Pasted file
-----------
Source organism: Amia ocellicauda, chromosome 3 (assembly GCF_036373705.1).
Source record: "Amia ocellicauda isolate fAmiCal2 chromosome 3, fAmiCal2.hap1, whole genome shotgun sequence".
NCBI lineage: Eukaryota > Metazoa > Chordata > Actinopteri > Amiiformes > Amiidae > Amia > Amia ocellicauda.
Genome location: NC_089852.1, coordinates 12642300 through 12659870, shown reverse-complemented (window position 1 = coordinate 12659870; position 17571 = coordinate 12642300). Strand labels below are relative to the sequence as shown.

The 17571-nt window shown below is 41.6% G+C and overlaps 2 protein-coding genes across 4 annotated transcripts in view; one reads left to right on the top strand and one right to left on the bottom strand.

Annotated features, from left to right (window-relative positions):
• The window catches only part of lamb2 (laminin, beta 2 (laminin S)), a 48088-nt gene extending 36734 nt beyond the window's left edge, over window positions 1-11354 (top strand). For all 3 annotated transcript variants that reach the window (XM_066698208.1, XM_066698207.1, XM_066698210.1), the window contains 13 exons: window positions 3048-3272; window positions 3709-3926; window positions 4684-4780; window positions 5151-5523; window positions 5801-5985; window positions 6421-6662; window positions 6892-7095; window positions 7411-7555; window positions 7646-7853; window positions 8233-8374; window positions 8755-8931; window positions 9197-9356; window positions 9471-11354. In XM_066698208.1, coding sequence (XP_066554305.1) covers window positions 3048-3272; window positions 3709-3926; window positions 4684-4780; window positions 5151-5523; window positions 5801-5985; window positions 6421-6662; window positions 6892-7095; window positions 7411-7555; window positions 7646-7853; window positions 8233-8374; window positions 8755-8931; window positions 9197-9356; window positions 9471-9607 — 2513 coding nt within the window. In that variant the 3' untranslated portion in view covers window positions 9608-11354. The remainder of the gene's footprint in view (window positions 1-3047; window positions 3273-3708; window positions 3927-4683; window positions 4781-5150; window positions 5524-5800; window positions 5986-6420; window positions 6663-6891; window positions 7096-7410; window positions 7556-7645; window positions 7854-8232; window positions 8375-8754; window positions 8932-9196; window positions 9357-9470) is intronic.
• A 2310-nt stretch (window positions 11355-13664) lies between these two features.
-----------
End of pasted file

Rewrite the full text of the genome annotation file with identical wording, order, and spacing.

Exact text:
Source organism: Amia ocellicauda, chromosome 3 (assembly GCF_036373705.1).
Source record: "Amia ocellicauda isolate fAmiCal2 chromosome 3, fAmiCal2.hap1, whole genome shotgun sequence".
NCBI lineage: Eukaryota > Metazoa > Chordata > Actinopteri > Amiiformes > Amiidae > Amia > Amia ocellicauda.
Genome location: NC_089852.1, coordinates 12642300 through 12659870, shown reverse-complemented (window position 1 = coordinate 12659870; position 17571 = coordinate 12642300). Strand labels below are relative to the sequence as shown.

The 17571-nt window shown below is 41.6% G+C and overlaps 2 protein-coding genes across 4 annotated transcripts in view; one reads left to right on the top strand and one right to left on the bottom strand.

Annotated features, from left to right (window-relative positions):
• The window catches only part of lamb2 (laminin, beta 2 (laminin S)), a 48088-nt gene extending 36734 nt beyond the window's left edge, over window positions 1-11354 (top strand). For all 3 annotated transcript variants that reach the window (XM_066698208.1, XM_066698207.1, XM_066698210.1), the window contains 13 exons: window positions 3048-3272; window positions 3709-3926; window positions 4684-4780; window positions 5151-5523; window positions 5801-5985; window positions 6421-6662; window positions 6892-7095; window positions 7411-7555; window positions 7646-7853; window positions 8233-8374; window positions 8755-8931; window positions 9197-9356; window positions 9471-11354. In XM_066698208.1, coding sequence (XP_066554305.1) covers window positions 3048-3272; window positions 3709-3926; window positions 4684-4780; window positions 5151-5523; window positions 5801-5985; window positions 6421-6662; window positions 6892-7095; window positions 7411-7555; window positions 7646-7853; window positions 8233-8374; window positions 8755-8931; window positions 9197-9356; window positions 9471-9607 — 2513 coding nt within the window. In that variant the 3' untranslated portion in view covers window positions 9608-11354. The remainder of the gene's footprint in view (window positions 1-3047; window positions 3273-3708; window positions 3927-4683; window positions 4781-5150; window positions 5524-5800; window positions 5986-6420; window positions 6663-6891; window positions 7096-7410; window positions 7556-7645; window positions 7854-8232; window positions 8375-8754; window positions 8932-9196; window positions 9357-9470) is intronic.
• A 2310-nt stretch (window positions 11355-13664) lies between these two features.